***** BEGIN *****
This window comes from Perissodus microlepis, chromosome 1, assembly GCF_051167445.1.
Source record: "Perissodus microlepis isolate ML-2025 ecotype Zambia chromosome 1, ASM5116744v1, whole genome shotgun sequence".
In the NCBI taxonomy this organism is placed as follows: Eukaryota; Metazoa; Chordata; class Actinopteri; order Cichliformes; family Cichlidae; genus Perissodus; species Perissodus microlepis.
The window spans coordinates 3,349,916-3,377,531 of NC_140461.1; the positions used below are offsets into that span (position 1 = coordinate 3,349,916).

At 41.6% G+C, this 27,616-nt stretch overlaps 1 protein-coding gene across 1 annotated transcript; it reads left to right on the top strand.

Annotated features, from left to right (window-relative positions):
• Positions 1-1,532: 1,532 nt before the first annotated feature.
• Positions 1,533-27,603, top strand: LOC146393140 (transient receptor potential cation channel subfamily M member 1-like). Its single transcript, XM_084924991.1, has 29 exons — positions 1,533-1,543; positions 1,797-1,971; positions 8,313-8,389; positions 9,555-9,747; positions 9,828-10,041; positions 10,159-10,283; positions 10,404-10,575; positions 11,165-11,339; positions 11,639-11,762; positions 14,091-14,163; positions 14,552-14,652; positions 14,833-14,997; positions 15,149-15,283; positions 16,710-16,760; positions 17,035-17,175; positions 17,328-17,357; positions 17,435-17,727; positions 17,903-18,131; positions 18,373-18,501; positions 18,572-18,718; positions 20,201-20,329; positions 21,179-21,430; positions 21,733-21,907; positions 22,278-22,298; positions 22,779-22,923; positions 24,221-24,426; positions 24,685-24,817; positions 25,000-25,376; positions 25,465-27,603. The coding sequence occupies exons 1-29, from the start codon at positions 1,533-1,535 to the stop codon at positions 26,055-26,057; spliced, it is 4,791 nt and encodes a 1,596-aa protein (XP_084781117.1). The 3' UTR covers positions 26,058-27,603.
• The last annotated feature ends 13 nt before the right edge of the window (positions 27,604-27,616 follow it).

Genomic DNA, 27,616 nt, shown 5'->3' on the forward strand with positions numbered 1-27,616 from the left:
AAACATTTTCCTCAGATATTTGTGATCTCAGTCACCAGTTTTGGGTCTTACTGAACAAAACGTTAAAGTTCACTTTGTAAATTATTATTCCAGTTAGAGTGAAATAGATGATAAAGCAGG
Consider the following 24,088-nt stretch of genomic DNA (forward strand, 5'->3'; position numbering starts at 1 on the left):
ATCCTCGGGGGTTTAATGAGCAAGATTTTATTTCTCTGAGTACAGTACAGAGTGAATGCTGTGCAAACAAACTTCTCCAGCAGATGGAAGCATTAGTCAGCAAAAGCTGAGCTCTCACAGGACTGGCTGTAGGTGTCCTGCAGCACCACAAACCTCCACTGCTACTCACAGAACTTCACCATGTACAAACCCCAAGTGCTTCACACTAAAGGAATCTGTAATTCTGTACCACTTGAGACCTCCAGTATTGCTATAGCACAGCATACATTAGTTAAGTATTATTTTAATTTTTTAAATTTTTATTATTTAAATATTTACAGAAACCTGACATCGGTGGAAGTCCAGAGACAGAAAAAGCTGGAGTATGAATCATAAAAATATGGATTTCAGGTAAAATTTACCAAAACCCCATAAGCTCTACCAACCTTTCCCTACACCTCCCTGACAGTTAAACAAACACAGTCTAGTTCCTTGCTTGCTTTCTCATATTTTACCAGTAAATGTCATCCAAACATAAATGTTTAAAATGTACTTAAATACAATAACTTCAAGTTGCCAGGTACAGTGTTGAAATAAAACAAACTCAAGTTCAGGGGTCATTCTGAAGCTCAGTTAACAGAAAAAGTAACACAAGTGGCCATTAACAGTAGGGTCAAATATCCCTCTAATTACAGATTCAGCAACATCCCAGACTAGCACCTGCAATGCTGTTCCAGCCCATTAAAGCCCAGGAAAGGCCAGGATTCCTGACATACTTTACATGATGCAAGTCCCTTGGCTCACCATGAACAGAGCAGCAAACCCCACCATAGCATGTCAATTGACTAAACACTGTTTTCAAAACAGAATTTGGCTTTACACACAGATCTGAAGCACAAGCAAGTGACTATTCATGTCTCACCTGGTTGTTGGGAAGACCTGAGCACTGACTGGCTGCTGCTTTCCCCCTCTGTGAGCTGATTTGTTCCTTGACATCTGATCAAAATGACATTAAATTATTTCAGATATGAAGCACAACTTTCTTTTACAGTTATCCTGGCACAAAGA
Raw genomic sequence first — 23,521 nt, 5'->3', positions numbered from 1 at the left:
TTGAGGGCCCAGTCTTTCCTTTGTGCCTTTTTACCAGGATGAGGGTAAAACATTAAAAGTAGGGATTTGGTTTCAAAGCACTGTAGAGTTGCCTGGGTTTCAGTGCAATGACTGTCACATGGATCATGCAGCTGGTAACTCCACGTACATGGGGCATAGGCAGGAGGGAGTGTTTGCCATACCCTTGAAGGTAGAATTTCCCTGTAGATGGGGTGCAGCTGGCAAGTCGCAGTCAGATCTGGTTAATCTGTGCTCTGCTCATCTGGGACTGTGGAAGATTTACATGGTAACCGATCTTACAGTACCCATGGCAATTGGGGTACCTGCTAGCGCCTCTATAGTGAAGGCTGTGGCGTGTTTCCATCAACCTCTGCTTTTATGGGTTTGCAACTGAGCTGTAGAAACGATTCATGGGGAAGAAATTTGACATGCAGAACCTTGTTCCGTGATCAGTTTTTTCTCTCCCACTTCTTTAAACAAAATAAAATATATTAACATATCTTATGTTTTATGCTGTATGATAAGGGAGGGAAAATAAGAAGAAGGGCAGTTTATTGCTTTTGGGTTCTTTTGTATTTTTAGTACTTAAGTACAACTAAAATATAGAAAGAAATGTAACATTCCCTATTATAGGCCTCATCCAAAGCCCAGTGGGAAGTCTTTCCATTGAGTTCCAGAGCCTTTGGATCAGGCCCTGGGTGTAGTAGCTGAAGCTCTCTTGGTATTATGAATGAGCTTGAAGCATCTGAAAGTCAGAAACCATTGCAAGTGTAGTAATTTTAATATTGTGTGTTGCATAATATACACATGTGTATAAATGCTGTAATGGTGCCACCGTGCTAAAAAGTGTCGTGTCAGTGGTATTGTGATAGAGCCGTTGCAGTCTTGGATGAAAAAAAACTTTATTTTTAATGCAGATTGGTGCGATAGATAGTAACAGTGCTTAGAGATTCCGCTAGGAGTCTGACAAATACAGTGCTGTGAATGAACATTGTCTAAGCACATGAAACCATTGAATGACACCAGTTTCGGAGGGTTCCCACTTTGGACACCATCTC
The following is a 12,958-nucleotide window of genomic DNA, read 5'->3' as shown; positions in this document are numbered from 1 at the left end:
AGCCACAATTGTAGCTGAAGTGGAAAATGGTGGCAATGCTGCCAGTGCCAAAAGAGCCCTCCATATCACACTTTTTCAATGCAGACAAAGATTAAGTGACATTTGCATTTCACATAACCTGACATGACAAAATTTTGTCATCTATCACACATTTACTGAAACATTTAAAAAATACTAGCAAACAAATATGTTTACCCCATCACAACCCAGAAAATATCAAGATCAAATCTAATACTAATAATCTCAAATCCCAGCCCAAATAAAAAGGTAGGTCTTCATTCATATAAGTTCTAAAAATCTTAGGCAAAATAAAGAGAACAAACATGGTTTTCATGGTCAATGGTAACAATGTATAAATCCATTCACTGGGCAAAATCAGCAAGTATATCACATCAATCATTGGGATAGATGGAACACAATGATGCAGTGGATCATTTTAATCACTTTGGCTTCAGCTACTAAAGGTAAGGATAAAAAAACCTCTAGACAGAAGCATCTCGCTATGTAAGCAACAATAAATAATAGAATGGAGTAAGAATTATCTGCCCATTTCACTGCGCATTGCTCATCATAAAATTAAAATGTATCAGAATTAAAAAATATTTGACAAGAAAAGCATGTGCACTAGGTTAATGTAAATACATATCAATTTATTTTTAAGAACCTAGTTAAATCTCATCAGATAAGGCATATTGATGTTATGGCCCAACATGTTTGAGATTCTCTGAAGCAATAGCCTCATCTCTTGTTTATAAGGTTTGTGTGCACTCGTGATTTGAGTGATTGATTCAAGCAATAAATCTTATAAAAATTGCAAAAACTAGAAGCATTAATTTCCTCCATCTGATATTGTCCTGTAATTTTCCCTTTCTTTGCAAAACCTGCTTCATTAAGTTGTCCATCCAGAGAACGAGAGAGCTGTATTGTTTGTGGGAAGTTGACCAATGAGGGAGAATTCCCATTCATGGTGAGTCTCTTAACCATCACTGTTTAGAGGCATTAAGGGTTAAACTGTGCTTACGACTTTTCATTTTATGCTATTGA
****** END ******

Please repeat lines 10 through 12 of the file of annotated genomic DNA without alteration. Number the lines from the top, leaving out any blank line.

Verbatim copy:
Genomic DNA, 27,616 nt, shown 5'->3' on the forward strand with positions numbered 1-27,616 from the left:
AAACATTTTCCTCAGATATTTGTGATCTCAGTCACCAGTTTTGGGTCTTACTGAACAAAACGTTAAAGTTCACTTTGTAAATTATTATTCCAGTTAGAGTGAAATAGATGATAAAGCAGG
Consider the following 24,088-nt stretch of genomic DNA (forward strand, 5'->3'; position numbering starts at 1 on the left):